As the adoption of wearable technology and the Internet of Things continues to increase, we will each be constantly dialed into technology, exchanging information back and forth in real time. The broad acceptance of these types of devices will force us to rethink our communications and tailor them as much as possible, considering constantly evolving methods of delivery and very specific targeting to individuals’ needs, interests, or even location.
Although the idea of an ever-connected and always-on society raises many questions and challenges we can’t yet answer, it can be quite fun to imagine the endless possibilities. Will your next video release be playing on someone’s watch?
DO IT NOW: Consider how your communications can be optimized for delivery over different types of technology. Craft short messages that can be read or shared quickly on shrinking screens. Don’t ignore social media as a way to engage audiences in real time. Find ways to tell your story that will resonate with individual audiences, so it’s as tailored and personalized as possible. Learn how to effectively use social media, formatting, multimedia and reporting to transform your press releases.
The first time I tried virtual reality, I took a rollercoaster ride through a refrigerator. I had a 360-degree view of fruits, vegetables, dairy, and more.
This immersive experience provided an entirely different perspective of something fairly commonplace, and I’d be lying if I said I didn’t go home and look in my own refrigerator and imagine what it would have been like to ride a rollercoaster past my own applesauce and coconut milk.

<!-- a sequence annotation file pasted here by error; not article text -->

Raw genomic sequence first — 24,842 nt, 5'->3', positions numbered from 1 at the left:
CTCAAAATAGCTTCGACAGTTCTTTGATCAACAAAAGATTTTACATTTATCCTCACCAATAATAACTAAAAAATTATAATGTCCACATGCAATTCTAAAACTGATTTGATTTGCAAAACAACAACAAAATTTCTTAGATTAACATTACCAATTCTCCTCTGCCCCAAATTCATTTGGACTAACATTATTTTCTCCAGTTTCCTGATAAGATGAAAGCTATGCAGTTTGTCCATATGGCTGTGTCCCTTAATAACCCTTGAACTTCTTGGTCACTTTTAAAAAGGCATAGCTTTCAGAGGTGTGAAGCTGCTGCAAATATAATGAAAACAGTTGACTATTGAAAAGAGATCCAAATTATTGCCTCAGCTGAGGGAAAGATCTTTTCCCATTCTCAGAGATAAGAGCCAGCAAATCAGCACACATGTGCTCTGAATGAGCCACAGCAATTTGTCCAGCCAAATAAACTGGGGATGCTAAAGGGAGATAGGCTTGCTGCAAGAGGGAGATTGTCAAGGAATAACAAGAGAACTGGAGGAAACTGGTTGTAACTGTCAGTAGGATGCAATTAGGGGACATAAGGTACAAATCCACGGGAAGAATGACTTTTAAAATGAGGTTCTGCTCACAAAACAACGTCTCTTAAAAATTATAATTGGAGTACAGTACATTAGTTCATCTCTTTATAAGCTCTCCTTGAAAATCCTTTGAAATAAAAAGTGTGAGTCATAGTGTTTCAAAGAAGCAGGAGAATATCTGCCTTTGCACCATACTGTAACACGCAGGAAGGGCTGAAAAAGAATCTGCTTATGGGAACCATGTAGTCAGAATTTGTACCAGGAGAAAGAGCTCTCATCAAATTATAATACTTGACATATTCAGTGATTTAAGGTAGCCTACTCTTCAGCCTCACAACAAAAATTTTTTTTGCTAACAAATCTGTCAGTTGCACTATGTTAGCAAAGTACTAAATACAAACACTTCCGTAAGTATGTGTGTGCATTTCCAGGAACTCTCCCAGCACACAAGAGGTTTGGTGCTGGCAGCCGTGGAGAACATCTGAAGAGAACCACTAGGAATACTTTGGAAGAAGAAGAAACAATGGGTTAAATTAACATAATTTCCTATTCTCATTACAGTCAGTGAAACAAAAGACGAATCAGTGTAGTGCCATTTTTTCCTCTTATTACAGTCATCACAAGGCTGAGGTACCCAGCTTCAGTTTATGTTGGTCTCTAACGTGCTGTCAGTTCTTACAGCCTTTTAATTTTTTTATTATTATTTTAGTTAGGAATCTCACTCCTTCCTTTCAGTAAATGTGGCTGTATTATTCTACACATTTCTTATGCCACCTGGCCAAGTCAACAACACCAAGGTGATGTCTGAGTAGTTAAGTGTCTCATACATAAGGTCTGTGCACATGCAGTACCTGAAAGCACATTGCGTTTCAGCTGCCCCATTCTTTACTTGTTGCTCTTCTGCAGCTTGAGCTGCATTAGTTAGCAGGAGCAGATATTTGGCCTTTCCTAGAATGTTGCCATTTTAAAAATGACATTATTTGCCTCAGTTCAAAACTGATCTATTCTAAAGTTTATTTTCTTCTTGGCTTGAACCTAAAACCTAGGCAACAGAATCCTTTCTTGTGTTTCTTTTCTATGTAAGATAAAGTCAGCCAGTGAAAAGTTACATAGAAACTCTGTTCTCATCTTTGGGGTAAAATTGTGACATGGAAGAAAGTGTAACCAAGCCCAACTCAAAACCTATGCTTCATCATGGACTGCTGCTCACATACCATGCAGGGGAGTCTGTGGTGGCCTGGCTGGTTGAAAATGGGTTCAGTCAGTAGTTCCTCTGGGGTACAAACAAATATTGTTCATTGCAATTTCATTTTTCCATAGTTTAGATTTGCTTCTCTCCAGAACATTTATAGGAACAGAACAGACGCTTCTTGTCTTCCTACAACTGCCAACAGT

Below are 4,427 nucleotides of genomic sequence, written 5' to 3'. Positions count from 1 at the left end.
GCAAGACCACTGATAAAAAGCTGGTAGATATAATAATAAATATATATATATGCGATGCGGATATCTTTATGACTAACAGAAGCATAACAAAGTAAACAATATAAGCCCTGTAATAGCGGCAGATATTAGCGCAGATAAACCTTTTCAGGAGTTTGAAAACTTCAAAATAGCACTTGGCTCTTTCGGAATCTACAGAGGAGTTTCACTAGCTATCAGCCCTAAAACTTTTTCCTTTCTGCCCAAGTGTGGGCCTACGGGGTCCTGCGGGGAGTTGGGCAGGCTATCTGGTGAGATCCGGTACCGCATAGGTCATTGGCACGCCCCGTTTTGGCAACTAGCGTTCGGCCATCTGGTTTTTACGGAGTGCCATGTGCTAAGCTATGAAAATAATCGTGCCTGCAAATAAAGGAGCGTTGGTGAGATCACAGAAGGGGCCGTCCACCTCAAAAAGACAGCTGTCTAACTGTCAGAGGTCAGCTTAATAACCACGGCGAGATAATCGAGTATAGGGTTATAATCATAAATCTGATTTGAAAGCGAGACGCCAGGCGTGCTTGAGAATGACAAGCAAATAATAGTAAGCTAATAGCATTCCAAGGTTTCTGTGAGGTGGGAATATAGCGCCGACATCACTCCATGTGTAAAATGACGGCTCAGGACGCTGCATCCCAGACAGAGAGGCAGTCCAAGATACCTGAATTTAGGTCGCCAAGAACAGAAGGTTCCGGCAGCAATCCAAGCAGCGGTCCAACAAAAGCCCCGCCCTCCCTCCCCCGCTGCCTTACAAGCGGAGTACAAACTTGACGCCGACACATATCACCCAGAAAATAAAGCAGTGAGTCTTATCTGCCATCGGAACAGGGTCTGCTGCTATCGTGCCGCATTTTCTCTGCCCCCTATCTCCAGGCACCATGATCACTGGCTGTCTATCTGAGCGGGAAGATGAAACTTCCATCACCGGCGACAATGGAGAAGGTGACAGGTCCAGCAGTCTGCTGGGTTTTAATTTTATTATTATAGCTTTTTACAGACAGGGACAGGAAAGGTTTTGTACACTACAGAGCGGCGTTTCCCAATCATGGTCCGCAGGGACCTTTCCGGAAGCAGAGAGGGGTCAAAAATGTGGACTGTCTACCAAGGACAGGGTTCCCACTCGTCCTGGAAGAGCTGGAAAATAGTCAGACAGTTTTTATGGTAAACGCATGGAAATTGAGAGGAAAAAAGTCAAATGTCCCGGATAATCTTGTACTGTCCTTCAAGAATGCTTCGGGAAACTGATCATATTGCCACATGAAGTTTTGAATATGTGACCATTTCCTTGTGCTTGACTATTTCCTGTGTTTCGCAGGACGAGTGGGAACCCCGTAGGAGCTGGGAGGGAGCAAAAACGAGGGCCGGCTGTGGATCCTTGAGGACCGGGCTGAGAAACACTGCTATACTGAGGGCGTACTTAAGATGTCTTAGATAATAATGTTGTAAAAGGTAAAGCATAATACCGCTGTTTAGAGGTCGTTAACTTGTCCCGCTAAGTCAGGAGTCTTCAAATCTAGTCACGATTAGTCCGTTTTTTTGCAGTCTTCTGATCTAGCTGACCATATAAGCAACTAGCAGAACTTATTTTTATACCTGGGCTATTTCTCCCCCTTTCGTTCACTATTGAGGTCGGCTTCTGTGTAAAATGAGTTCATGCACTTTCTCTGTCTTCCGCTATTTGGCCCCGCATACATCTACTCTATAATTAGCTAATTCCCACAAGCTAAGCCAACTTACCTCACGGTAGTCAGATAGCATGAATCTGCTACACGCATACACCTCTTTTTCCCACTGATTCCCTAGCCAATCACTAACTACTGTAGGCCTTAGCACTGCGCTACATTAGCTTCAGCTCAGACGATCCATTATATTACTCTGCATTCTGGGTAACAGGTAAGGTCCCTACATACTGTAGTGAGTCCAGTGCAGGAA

Some companies are already finding clever uses for virtual reality. Brands such as The North Face have created virtual experiences that are available to their customers. Media organizations like The New York Times are developing VR content that puts subscribers in a news story in ways we could have only imagined a few years ago.
Imagine how a virtual tour of your new office or facility–where your audience can guide themselves through different spaces to see your company in action–can facilitate brand awareness.
What about VR b-roll? As more traditional media outlets adopt the technology, will this type of footage soon be commonplace in media kits?
If you had the ability to interact with your audience anywhere and at any time, what would you say? Where would you take them? What could you show them about your brand? The prospect of using virtual reality for communications is fascinating.
DO IT NOW: While apps and devices such as Google Cardboard make VR more accessible to users, developing experiences for these platforms might still be beyond your reach. In the meantime, think about how you can create an immersive experience in other ways. If a virtual tour of your new facility isn’t possible, you can still show it off in images or video. Experiment with animation or audio as a way to transport your audience somewhere else. Hone your storytelling skills and send out creative and engaging press releases.
Of course, technology is only one part of the PR equation. If the story you’re telling isn’t interesting, the delivery method will only get you so far.